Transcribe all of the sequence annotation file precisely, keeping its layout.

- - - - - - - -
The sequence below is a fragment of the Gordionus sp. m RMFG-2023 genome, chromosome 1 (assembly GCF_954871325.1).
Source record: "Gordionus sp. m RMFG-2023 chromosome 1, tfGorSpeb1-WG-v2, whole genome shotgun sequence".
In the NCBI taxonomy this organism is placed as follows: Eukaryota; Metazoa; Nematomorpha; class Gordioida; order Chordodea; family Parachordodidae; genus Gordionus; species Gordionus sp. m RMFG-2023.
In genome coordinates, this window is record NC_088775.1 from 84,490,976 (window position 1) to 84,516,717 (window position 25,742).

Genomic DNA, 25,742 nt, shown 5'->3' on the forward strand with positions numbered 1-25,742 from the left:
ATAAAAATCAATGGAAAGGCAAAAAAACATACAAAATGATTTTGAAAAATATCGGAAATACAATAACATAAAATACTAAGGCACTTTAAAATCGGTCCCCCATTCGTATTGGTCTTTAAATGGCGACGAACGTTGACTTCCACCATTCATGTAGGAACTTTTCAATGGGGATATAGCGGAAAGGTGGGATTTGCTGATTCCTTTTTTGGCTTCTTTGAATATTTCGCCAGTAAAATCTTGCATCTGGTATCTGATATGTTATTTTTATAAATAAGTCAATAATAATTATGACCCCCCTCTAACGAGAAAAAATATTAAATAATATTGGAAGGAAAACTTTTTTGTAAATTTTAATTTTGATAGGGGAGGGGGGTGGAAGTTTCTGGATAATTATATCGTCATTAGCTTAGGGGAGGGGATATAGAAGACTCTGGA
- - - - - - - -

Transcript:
The sequence below is a fragment of the Gordionus sp. m RMFG-2023 genome, chromosome 1 (assembly GCF_954871325.1).
Source record: "Gordionus sp. m RMFG-2023 chromosome 1, tfGorSpeb1-WG-v2, whole genome shotgun sequence".
In the NCBI taxonomy this organism is placed as follows: Eukaryota; Metazoa; Nematomorpha; class Gordioida; order Chordodea; family Parachordodidae; genus Gordionus; species Gordionus sp. m RMFG-2023.
In genome coordinates, this window is record NC_088775.1 from 84,490,976 (window position 1) to 84,516,717 (window position 25,742).

Genomic DNA, 25,742 nt, shown 5'->3' on the forward strand with positions numbered 1-25,742 from the left:
ATAAAAATCAATGGAAAGGCAAAAAAACATACAAAATGATTTTGAAAAATATCGGAAATACAATAACATAAAATACTAAGGCACTTTAAAATCGGTCCCCCATTCGTATTGGTCTTTAAATGGCGACGAACGTTGACTTCCACCATTCATGTAGGAACTTTTCAATGGGGATATAGCGGAAAGGTGGGATTTGCTGATTCCTTTTTTGGCTTCTTTGAATATTTCGCCAGTAAAATCTTGCATCTGGTATCTGATATGTTATTTTTATAAATAAGTCAATAATAATTATGACCCCCCTCTAACGAGAAAAAATATTAAATAATATTGGAAGGAAAACTTTTTTGTAAATTTTAATTTTGATAGGGGAGGGGGGTGGAAGTTTCTGGATAATTATATCGTCATTAGCTTAGGGGAGGGGATATAGAAGACTCTGGA